Humiliation and Condemnation

Share on StumbleUponShare on FacebookTweet about this on TwitterPin on PinterestShare on YummlyShare on Google+Buffer this pageEmail this to someone

Today’s post is my response to the Red Dress Club’s Remembe(red) prompt: Take us back to an embarrassing moment in your life.

 

As I walked down the isle, my face was beet red.

I knew that I was flushed – my ears were so hot that they were burning.

Humiliation.

It was my first experience with that feeling, a strange combination of embarrassment and bewilderment. Something akin to shame, but not quite.

I didn’t feel guilty. I didn’t feel that I had committed this egregious error of which I was being accused. Which somehow made it all that much worse.

I knew that my pregnant stomach was clearly visible through my dress, and no matter how hard I tried to hunch or stoop over, there was no denying it. So I smiled and held my head high and I tried my hardest to ignore their looks as I walked past each row of disapproving congregants.

He was waiting for me there, at the pulpit and he was smiling. Always smiling.

Just as he smiled when he came to my house the day before and told me that the church Elders were struggling with whether or not to accept my application for membership into the church, given that I was pregnant and had no plans to marry the baby’s father.

He always smiled. I knew it came from a good place, a place of love and acceptance but somehow it made it harder to meet his eyes.

He smiled as he told me that marrying him was the right thing to do in God’s eyes, regardless of his drug addiction or his fondness for the missionary’s 15 year old daughter.

He smiled as he told me that he would support me and fight for me, regardless of which decision I ultimately made. And he did.

He fought hard enough that I was accepted as a member of the church; regardless of my pregnant belly, regardless of my unwed mother status in a Southern Baptist Church, regardless of the entire church turning against me. He fought hard enough that I was accepted – whether they liked it or not.

So I walked up that isle to take my communion in my new church for the first time, and I felt their eyes burning through me, watching, judging, mocking me.

I was not ashamed. I didn’t get pregnant by myself. I wanted to marry him – I loved him. But I couldn’t control his life decisions, I couldn’t control his mental illness – I couldn’t control anything but my own decisions for myself and our unborn child. And I knew, even then, as a stupid 18 year old girl, that marrying him would be the biggest mistake of my life.

So I was not ashamed. But I was embarrassed. Humiliated. I avoided eye contact with his parents as I walked past – I kept my eyes on the Pastor and I walked at a slow and steady pace, refusing to rush through the process because this meant something to me – even if practically the entire church was against it.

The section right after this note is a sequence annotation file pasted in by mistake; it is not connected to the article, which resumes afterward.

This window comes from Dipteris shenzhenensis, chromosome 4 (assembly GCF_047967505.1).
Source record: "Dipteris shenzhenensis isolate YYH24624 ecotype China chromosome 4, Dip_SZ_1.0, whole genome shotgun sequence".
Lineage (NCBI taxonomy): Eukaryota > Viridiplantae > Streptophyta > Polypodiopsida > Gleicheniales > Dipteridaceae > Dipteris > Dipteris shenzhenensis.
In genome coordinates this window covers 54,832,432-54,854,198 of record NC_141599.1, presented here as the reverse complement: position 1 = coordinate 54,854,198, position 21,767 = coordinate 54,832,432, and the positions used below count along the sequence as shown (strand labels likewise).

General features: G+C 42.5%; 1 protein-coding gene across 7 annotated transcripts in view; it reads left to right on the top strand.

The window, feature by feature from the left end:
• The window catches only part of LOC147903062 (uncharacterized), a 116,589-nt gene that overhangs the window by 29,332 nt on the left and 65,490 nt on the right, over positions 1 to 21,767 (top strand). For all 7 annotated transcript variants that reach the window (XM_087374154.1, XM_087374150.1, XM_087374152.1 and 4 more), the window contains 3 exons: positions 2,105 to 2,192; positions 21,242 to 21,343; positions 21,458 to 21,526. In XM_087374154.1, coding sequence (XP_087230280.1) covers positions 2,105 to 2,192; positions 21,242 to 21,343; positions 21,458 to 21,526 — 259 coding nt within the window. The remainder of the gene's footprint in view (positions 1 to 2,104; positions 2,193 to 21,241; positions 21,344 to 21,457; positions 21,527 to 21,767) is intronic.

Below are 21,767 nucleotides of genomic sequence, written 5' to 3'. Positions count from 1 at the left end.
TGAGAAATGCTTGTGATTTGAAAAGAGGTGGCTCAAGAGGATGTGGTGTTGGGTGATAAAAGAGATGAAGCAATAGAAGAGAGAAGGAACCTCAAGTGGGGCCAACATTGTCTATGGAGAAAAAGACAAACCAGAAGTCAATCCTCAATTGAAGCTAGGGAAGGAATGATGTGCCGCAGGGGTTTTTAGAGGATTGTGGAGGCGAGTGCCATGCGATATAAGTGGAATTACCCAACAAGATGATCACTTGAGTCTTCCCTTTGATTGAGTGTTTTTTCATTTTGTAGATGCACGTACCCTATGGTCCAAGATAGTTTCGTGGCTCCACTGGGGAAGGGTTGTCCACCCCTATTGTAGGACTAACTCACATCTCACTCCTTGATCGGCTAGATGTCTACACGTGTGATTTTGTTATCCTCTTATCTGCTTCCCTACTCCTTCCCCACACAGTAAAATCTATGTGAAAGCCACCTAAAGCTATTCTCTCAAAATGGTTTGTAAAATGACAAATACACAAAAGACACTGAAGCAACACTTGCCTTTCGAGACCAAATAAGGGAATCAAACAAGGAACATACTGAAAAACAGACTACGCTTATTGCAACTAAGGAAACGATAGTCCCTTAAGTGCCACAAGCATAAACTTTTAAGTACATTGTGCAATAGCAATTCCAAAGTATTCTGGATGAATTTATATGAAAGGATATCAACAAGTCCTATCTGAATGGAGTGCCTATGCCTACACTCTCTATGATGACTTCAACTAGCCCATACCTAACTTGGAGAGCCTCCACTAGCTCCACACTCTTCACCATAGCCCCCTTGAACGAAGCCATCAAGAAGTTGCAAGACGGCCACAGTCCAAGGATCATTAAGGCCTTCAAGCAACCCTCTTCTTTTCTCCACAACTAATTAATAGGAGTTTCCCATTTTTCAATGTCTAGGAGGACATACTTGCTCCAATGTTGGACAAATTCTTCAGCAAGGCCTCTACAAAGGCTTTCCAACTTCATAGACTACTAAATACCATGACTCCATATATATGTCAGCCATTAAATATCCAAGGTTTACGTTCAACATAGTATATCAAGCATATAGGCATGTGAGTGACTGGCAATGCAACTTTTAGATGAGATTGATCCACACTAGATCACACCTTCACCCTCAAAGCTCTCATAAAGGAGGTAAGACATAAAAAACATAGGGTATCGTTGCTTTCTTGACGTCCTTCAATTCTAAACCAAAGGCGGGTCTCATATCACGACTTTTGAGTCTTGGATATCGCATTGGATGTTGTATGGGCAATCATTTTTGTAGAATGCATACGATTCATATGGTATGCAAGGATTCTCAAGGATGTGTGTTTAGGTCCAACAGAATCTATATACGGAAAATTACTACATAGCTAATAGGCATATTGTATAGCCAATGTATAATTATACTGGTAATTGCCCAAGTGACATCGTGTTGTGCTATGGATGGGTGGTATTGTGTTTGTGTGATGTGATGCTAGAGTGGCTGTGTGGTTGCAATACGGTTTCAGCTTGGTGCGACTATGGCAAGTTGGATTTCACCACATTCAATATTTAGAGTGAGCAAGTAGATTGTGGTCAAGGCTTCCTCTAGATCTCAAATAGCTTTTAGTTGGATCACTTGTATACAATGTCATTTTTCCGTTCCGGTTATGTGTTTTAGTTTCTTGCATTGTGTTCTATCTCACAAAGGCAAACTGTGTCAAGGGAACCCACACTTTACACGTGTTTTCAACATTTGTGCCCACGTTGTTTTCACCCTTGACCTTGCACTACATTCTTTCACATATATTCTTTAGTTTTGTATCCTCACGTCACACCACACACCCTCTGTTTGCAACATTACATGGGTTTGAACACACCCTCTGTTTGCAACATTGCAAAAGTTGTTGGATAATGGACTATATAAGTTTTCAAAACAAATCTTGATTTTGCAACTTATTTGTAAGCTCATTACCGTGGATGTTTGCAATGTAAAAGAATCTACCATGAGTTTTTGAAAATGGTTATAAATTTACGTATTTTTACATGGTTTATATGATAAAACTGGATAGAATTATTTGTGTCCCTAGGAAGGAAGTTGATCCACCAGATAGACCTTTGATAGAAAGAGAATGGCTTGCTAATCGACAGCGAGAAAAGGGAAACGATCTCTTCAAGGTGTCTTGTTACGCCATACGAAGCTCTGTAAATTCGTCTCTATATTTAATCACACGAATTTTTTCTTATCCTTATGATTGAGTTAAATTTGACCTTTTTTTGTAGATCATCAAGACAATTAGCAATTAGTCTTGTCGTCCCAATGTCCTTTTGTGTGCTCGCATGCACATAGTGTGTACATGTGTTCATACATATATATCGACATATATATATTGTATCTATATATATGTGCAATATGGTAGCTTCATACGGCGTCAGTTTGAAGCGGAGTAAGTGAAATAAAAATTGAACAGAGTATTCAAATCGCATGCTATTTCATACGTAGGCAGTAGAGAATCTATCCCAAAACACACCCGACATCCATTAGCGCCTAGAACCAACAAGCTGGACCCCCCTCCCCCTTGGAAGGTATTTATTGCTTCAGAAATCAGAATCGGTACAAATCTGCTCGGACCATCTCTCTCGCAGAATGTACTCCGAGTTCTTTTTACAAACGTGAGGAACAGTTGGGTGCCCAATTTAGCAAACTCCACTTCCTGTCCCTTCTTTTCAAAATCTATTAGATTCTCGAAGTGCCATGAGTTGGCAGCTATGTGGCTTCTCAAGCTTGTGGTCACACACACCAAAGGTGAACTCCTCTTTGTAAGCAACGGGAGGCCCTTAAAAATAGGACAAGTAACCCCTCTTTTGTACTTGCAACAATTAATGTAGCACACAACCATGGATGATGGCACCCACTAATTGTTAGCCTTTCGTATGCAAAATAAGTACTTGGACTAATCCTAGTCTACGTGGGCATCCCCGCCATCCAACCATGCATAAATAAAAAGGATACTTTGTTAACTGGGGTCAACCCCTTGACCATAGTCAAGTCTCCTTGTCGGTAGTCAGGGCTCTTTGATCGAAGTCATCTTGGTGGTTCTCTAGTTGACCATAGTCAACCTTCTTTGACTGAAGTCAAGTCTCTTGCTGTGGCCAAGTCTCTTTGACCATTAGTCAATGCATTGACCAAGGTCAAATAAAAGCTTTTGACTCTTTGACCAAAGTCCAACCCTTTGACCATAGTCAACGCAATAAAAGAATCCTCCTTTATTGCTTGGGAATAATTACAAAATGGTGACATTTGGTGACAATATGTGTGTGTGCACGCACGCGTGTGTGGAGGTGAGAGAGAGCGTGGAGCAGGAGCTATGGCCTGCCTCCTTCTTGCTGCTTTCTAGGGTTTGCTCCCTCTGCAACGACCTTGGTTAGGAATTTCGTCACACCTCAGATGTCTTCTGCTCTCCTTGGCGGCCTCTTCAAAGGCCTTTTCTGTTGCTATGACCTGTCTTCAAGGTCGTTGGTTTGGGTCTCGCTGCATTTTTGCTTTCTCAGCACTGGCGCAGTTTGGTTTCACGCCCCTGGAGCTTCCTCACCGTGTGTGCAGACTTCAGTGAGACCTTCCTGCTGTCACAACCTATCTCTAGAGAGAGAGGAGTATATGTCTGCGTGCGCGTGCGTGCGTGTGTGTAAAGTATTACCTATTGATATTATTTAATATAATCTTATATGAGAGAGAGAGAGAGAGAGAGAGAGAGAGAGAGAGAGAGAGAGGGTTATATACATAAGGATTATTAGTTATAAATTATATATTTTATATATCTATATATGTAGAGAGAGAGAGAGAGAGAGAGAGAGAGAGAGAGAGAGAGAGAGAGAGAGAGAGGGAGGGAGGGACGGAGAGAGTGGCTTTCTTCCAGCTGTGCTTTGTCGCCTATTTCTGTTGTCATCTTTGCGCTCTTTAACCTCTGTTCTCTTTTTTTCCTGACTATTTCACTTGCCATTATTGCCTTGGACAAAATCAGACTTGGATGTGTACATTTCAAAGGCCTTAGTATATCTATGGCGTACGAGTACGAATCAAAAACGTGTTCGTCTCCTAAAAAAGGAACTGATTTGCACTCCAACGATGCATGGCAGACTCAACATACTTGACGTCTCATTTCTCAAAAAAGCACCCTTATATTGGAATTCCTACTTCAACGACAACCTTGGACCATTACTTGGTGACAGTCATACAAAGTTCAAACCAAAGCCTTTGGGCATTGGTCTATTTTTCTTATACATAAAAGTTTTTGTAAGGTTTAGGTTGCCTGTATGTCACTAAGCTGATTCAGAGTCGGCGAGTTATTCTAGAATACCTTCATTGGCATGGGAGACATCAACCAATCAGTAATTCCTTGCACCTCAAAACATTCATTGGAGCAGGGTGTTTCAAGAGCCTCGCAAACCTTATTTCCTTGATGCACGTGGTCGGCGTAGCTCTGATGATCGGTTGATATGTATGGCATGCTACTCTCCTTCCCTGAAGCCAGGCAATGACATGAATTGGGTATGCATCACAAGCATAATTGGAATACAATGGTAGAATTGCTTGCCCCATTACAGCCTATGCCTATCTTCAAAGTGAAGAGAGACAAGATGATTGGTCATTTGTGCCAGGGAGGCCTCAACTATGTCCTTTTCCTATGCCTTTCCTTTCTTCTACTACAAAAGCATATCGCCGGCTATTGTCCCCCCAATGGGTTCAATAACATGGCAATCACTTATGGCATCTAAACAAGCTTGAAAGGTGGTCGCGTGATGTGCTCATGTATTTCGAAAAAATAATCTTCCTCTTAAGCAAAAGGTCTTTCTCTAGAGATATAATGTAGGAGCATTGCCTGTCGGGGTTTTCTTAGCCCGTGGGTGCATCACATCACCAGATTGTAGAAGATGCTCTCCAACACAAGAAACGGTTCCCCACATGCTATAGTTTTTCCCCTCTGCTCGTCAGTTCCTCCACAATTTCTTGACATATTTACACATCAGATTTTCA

It was one of the hardest things I have ever gone through, fighting to become a member of a church that did not want me. That feeling of humiliation never left – they never stopped looking at me in that certain way. Even after they threw me a baby shower, even after my daughter was born, even after they came to see me in the hospital – they never stopped looking down at me.

When I left the church shortly after my daughter was born and the Pastor came to see me, he didn’t even try to talk me into coming back. He understood.

 

 

Share on StumbleUponShare on FacebookTweet about this on TwitterPin on PinterestShare on YummlyShare on Google+Buffer this pageEmail this to someone

Comments

  1. says

    Wow, I can’t even imagine how hard that must have been. Why was it so important to be apart of that church where so many didn’t want you? I guess, I wouldn’t want to be apart of a group like that, but it must take a lot of guts to do so.

    • says

      I had attended that church throughout my entire childhood…once I turned 18, I was able to officially join. Looking back, I should have just left and found a new church, but I was stubborn!

  2. May says

    You say you were stubborn , but I see determined & principled. Walking away would have been easier. I admire your decision.
    I found the paragraph where you describe humiliation …akin to shame…rich & clear. Nicely written piece.

  3. says

    I know what it’s like to be judged in a church. I’ve been there. And I’m better off without the haters. I commend you for being able to stand up to them. That took courage.

  4. says

    Oh, I could vividly picture you walking down that aisle, burdened by shame and humiliation, and my heart goes out to the 18 year-old girl that was you…

    Who should be ashamed was actually the members of that church! God Himself never condemns; He always forgives and His love never fails.

    I’m glad that you emerge a brave woman with integrity. Thanks for sharing this story with us… It’s not easy to write about such topic.

Leave a Reply

Your email address will not be published. Required fields are marked *

You may use these HTML tags and attributes: <a href="" title=""> <abbr title=""> <acronym title=""> <b> <blockquote cite=""> <cite> <code> <del datetime=""> <em> <i> <q cite=""> <s> <strike> <strong>